One loses count of Theresa May’s concessions, all seemingly to no avail. There comes a point in diplomacy when a sovereign nation must stick its ground. This decision cannot be put off for much longer. ‘Time decay’ is poisonous. It is working remorselessly against British economic interests.

The Bank of England’s Sam Woods warns that banks and City finance houses will activate their contingency plans and start to decamp en masse by Christmas unless they know where Brexit is heading.

RBS chairman Sir Howard Davies said American, Japanese, and Chinese banks are poised to shift operations out of London. The question is whether City losses will be in the thousands or the tens of thousands, and the timing is “very tight indeed.”

The German industry federation (BDI) said it is working on the assumption that Brexit talks will break down. Its Brexit ‘task forces’ are already taking steps to replace British subcontractors and reorganize their supply chains.

Every week that goes by in this purgatory means Britain suffers the irreversible effects of a hard Brexit, yet without any of the benefits of free agency and without being able to negotiate new trade deals. It is dragging out the ordeal. It is risks turning into the worst of all worlds: a hard Brexit by default.

The Brexit mandate imposed on EU negotiators by the EU Council is legally dubious. Article 50 does not stipulate that all divorce issues must be settled before there can be any talk about trade ties. It states that the EU should work out the arrangements for withdrawal while “taking account of the framework for its future relationship with the Union.”

Britain has gone along with the EU’s sequencing framework nevertheless. It has done so even though the three chapters on Ireland, citizens’ rights, and the alimony bill cannot logically be separated from longer-term trading and security links.

Theresa May has largely signed off on citizen’s rights. It is fudge, of course: a legal mechanism will be found to lock in the privileges of EU nationals in Britain, with UK and EU judges working in concert.  “The British have basically given in,” said Charles Grant from the Centre for European Reform.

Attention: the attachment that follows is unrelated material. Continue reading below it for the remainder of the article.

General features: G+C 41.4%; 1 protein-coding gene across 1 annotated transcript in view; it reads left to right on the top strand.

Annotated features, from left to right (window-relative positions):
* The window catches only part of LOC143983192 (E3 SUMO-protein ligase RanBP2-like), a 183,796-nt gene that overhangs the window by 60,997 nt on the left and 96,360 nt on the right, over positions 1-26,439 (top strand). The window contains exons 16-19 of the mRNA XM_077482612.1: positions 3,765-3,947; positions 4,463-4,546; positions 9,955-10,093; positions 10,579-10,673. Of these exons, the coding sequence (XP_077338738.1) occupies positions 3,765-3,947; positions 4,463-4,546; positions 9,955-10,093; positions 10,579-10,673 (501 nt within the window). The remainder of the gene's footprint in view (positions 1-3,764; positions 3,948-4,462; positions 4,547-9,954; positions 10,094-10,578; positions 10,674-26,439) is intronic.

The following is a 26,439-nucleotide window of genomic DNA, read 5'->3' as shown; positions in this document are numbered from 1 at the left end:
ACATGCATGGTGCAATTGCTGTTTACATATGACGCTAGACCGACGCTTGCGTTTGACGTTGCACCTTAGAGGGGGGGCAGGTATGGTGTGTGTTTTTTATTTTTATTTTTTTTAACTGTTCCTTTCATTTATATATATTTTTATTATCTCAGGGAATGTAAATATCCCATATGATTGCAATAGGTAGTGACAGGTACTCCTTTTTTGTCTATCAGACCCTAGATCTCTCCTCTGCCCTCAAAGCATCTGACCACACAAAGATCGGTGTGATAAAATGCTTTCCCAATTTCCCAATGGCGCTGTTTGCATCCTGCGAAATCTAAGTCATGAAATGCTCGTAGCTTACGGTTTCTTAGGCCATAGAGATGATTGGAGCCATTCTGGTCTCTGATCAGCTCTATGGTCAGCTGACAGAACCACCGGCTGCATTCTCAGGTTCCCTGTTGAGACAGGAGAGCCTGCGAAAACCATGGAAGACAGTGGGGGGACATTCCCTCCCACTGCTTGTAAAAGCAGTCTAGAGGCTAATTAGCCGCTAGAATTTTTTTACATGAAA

In her Florence speech, the Prime Minister pledged to “honour commitments” made during Britain’s EU membership and to ensure that no EU state ends up worse off. The wording of that passage was negotiated in advance with Brussels, effectively drafted by the Michel Barnier’s negotiating team at the Commission.

At a meeting of EU ambassadors last Friday, Mr Barnier recommended that EU leaders accept Britain’s overtures and launch talks on the future relationship at their October summit. This was vetoed by Germany and France. “The Germans are blocking everything until they are offered more money. But they had better be careful because if this leads to the downfall of Theresa May, they will come to rue the consequences,” said Mr Grant.  

Britain faces a corrosive state of affairs. The EU powers are “shaking the tree”, delaying real talks even as they compete in trying to carve off hunks of the British carcass for their economies. Former Foreign Secretary Lord Owen says the time has come for a “unilateral declaration” stating how the country will proceed.

Brinkmanship is a part of every EU summit. Germany and France may be playing a tactical game to wring out a few more concessions. By the same taken, the British government is hoping to concentrate the mind by floating contingency plans for a ‘no-deal’ scenario.

I have no objection to such plans. What bothers me is that this is suddenly coming to the fore just days before the summit in what looks like a negotiating ploy, supposedly in order to call Europe’s bluff. This is a dangerous gamble.  It is the sort of thinking that led the Syriza rebels in Greece to so gravely misjudge the Eurogroup, and why the much-bruised Yanis Varoufakis warned the Tories never to fall into the same negotiating trap.

It is an error to try play the ‘no-deal’ option as if it were a card, not least because it misreads the European landscape. Two years of ultra-easy money and fiscal loosening have together generated a boom. We are in the white heat of a cyclical expansion.

Germany has just recorded its best month of industrial growth in six years.  Romania’s economic growth rate has hit a nine-year high of 6.1%. Italy looks almost healthy again. City analysts know that the underlying pathologies of monetary union have not be cured, and that North-South divide will lead to a fresh euro crisis once the next global downturn hits. But right now the mood in EU capitals borders on hubris.

The Germans calculate that Brexit severance on WTO terms would be a manageable friction for their own companies, even though their €52bn current account surplus with the UK matches their entire surplus with the rest of the EU.  This is odd in one sense, but the EU single market is so central to German strategic dominance in Europe that it has taken on a totemic, ideological significance. The BDI industrialists have bought into this Weltanschauung. They will not rescue the British.

If we are going to talk about a ‘no-deal’ rupture, we must be willing to see it through. Here we confront the Original Sin of the Brexit ‘cake and eat it’ movement: they never admitted that Brexit means blood, toil sweat, and tears. They never told the British people that there might be a stiff price to pay for restoring the Supremacy of Parliament, or that it would be a logistical nightmare to extract ourselves after over 40 years enmeshed in the EU system.

They have no political mandate for the hairshirt sacrifices that a walk-out may entail. It is time to tell the British people immediately what those sacrifices might be. If we opt for defiance, nobody should be in any doubt about what it means.